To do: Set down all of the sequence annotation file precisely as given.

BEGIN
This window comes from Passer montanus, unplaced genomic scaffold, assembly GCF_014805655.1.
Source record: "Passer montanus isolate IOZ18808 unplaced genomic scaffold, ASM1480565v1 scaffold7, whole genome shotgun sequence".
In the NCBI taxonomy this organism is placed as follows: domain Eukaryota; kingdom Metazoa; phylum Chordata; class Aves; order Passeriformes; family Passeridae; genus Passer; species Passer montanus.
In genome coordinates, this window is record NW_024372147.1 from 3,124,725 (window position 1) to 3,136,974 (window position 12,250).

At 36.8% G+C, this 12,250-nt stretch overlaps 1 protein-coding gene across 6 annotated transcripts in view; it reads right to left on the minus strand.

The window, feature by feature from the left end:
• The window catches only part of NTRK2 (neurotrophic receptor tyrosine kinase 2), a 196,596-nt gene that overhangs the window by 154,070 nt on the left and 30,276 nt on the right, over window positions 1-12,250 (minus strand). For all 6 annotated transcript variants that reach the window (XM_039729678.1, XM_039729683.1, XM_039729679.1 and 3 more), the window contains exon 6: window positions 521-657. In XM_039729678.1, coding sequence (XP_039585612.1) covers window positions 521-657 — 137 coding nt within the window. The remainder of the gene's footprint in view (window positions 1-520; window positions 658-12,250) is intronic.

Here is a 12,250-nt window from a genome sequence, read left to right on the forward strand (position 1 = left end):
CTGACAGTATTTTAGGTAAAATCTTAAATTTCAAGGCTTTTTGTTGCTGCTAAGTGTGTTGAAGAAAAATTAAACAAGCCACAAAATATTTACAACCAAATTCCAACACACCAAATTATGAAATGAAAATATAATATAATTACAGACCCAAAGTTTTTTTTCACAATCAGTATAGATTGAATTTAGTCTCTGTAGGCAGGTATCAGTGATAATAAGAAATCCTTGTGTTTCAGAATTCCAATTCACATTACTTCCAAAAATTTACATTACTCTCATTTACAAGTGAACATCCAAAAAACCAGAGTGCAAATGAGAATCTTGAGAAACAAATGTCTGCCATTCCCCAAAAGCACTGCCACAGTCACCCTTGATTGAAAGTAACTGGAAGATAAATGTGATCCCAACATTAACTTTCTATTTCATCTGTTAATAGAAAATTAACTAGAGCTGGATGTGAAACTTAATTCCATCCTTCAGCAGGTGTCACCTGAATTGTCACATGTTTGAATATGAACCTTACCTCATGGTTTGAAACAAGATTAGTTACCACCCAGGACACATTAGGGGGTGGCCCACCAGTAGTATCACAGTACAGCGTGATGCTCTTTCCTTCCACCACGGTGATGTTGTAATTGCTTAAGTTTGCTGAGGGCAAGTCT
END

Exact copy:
This window comes from Passer montanus, unplaced genomic scaffold, assembly GCF_014805655.1.
Source record: "Passer montanus isolate IOZ18808 unplaced genomic scaffold, ASM1480565v1 scaffold7, whole genome shotgun sequence".
In the NCBI taxonomy this organism is placed as follows: domain Eukaryota; kingdom Metazoa; phylum Chordata; class Aves; order Passeriformes; family Passeridae; genus Passer; species Passer montanus.
In genome coordinates, this window is record NW_024372147.1 from 3,124,725 (window position 1) to 3,136,974 (window position 12,250).

At 36.8% G+C, this 12,250-nt stretch overlaps 1 protein-coding gene across 6 annotated transcripts in view; it reads right to left on the minus strand.

The window, feature by feature from the left end:
• The window catches only part of NTRK2 (neurotrophic receptor tyrosine kinase 2), a 196,596-nt gene that overhangs the window by 154,070 nt on the left and 30,276 nt on the right, over window positions 1-12,250 (minus strand). For all 6 annotated transcript variants that reach the window (XM_039729678.1, XM_039729683.1, XM_039729679.1 and 3 more), the window contains exon 6: window positions 521-657. In XM_039729678.1, coding sequence (XP_039585612.1) covers window positions 521-657 — 137 coding nt within the window. The remainder of the gene's footprint in view (window positions 1-520; window positions 658-12,250) is intronic.

Here is a 12,250-nt window from a genome sequence, read left to right on the forward strand (position 1 = left end):
CTGACAGTATTTTAGGTAAAATCTTAAATTTCAAGGCTTTTTGTTGCTGCTAAGTGTGTTGAAGAAAAATTAAACAAGCCACAAAATATTTACAACCAAATTCCAACACACCAAATTATGAAATGAAAATATAATATAATTACAGACCCAAAGTTTTTTTTCACAATCAGTATAGATTGAATTTAGTCTCTGTAGGCAGGTATCAGTGATAATAAGAAATCCTTGTGTTTCAGAATTCCAATTCACATTACTTCCAAAAATTTACATTACTCTCATTTACAAGTGAACATCCAAAAAACCAGAGTGCAAATGAGAATCTTGAGAAACAAATGTCTGCCATTCCCCAAAAGCACTGCCACAGTCACCCTTGATTGAAAGTAACTGGAAGATAAATGTGATCCCAACATTAACTTTCTATTTCATCTGTTAATAGAAAATTAACTAGAGCTGGATGTGAAACTTAATTCCATCCTTCAGCAGGTGTCACCTGAATTGTCACATGTTTGAATATGAACCTTACCTCATGGTTTGAAACAAGATTAGTTACCACCCAGGACACATTAGGGGGTGGCCCACCAGTAGTATCACAGTACAGCGTGATGCTCTTTCCTTCCACCACGGTGATGTTGTAATTGCTTAAGTTTGCTGAGGGCAAGTCT